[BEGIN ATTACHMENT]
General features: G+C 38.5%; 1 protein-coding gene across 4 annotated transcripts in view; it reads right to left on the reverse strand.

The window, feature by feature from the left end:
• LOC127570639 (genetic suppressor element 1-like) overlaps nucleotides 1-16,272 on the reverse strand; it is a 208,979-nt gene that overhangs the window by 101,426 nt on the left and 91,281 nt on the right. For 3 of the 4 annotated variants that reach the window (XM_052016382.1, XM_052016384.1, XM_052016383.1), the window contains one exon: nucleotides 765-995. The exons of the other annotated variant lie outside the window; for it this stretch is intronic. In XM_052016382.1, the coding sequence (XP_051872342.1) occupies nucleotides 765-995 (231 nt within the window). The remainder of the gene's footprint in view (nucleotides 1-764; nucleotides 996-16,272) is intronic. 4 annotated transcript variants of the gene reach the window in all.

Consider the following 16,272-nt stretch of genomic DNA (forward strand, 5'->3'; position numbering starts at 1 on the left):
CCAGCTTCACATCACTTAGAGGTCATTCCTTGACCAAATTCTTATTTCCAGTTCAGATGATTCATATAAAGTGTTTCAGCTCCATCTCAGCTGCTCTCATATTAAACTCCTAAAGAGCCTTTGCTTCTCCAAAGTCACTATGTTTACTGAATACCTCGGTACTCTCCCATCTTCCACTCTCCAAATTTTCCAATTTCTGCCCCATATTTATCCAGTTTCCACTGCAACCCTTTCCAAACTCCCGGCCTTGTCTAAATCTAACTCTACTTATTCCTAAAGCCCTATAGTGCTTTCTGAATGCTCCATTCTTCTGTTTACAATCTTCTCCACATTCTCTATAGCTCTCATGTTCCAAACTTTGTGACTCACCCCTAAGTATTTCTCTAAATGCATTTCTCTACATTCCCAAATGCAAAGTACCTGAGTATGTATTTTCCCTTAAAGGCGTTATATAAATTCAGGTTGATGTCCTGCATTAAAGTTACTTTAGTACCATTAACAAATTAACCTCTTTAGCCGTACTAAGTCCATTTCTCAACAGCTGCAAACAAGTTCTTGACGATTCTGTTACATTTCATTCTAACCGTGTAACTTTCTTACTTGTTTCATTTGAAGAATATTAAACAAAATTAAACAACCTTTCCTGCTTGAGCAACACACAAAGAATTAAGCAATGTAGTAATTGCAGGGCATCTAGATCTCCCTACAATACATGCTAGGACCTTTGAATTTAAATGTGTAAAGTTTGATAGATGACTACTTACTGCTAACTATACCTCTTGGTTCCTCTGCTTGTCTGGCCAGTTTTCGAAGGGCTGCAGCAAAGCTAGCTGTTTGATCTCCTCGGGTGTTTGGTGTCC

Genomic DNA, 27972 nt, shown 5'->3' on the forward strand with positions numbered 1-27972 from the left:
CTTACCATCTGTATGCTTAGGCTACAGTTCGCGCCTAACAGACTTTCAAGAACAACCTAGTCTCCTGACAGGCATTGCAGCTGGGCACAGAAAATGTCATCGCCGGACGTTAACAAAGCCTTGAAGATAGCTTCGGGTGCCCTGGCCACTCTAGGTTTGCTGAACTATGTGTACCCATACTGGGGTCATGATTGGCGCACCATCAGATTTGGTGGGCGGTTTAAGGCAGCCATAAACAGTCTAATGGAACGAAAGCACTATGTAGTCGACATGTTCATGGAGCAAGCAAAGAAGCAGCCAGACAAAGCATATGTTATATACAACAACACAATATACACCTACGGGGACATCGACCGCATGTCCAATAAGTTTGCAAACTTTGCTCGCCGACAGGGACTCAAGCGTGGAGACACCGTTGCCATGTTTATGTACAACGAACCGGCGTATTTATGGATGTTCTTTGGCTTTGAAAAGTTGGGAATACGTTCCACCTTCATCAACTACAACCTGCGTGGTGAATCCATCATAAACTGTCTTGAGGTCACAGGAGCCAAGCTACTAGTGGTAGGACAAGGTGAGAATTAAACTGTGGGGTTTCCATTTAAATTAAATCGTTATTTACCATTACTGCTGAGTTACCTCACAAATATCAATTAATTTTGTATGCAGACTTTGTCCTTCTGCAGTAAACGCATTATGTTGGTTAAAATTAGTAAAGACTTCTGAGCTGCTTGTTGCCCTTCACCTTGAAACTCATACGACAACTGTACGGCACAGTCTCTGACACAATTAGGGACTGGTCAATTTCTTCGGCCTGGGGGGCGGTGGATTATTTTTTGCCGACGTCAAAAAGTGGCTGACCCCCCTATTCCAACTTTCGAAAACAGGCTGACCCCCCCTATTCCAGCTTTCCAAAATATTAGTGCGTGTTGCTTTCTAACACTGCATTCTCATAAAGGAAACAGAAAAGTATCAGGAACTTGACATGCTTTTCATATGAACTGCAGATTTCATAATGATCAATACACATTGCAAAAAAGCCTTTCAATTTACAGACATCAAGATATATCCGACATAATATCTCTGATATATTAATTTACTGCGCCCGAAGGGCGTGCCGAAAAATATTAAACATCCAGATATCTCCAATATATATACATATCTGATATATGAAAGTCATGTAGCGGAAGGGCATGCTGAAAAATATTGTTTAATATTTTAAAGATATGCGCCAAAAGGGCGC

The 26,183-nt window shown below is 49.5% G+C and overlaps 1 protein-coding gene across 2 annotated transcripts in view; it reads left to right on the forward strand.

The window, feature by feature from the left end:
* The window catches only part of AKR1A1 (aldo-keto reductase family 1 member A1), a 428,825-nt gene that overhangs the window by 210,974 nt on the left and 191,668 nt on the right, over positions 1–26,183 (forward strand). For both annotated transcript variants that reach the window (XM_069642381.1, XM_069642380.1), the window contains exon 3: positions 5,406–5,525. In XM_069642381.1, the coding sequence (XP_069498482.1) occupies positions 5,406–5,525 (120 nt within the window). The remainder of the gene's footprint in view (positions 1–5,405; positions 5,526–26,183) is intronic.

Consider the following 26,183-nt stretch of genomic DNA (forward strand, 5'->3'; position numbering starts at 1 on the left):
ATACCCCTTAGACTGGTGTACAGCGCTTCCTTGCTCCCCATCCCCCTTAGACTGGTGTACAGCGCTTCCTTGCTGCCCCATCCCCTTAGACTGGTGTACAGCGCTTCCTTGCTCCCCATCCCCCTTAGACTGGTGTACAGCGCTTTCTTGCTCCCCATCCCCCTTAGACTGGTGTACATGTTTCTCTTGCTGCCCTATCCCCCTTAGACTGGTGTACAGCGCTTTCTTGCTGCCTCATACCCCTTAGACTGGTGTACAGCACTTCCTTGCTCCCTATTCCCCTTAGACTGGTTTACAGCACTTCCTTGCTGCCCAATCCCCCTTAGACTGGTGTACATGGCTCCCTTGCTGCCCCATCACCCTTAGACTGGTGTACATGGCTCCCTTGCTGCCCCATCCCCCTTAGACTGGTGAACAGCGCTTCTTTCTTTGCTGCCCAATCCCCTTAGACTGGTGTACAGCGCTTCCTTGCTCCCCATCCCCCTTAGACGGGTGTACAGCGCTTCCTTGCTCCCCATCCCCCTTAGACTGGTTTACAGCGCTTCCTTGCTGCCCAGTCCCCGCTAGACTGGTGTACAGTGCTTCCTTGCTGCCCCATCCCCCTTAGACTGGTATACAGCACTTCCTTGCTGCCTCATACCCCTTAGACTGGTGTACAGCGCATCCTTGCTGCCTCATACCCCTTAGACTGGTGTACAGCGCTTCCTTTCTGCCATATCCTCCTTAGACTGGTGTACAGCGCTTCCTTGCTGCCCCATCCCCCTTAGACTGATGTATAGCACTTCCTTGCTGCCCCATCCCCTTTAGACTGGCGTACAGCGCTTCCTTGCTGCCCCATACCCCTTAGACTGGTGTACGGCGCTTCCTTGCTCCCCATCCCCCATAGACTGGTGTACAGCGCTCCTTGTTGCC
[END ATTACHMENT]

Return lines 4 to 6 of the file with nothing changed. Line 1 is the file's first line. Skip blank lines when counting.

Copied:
Consider the following 16,272-nt stretch of genomic DNA (forward strand, 5'->3'; position numbering starts at 1 on the left):
CCAGCTTCACATCACTTAGAGGTCATTCCTTGACCAAATTCTTATTTCCAGTTCAGATGATTCATATAAAGTGTTTCAGCTCCATCTCAGCTGCTCTCATATTAAACTCCTAAAGAGCCTTTGCTTCTCCAAAGTCACTATGTTTACTGAATACCTCGGTACTCTCCCATCTTCCACTCTCCAAATTTTCCAATTTCTGCCCCATATTTATCCAGTTTCCACTGCAACCCTTTCCAAACTCCCGGCCTTGTCTAAATCTAACTCTACTTATTCCTAAAGCCCTATAGTGCTTTCTGAATGCTCCATTCTTCTGTTTACAATCTTCTCCACATTCTCTATAGCTCTCATGTTCCAAACTTTGTGACTCACCCCTAAGTATTTCTCTAAATGCATTTCTCTACATTCCCAAATGCAAAGTACCTGAGTATGTATTTTCCCTTAAAGGCGTTATATAAATTCAGGTTGATGTCCTGCATTAAAGTTACTTTAGTACCATTAACAAATTAACCTCTTTAGCCGTACTAAGTCCATTTCTCAACAGCTGCAAACAAGTTCTTGACGATTCTGTTACATTTCATTCTAACCGTGTAACTTTCTTACTTGTTTCATTTGAAGAATATTAAACAAAATTAAACAACCTTTCCTGCTTGAGCAACACACAAAGAATTAAGCAATGTAGTAATTGCAGGGCATCTAGATCTCCCTACAATACATGCTAGGACCTTTGAATTTAAATGTGTAAAGTTTGATAGATGACTACTTACTGCTAACTATACCTCTTGGTTCCTCTGCTTGTCTGGCCAGTTTTCGAAGGGCTGCAGCAAAGCTAGCTGTTTGATCTCCTCGGGTGTTTGGTGTCC

Genomic DNA, 27972 nt, shown 5'->3' on the forward strand with positions numbered 1-27972 from the left: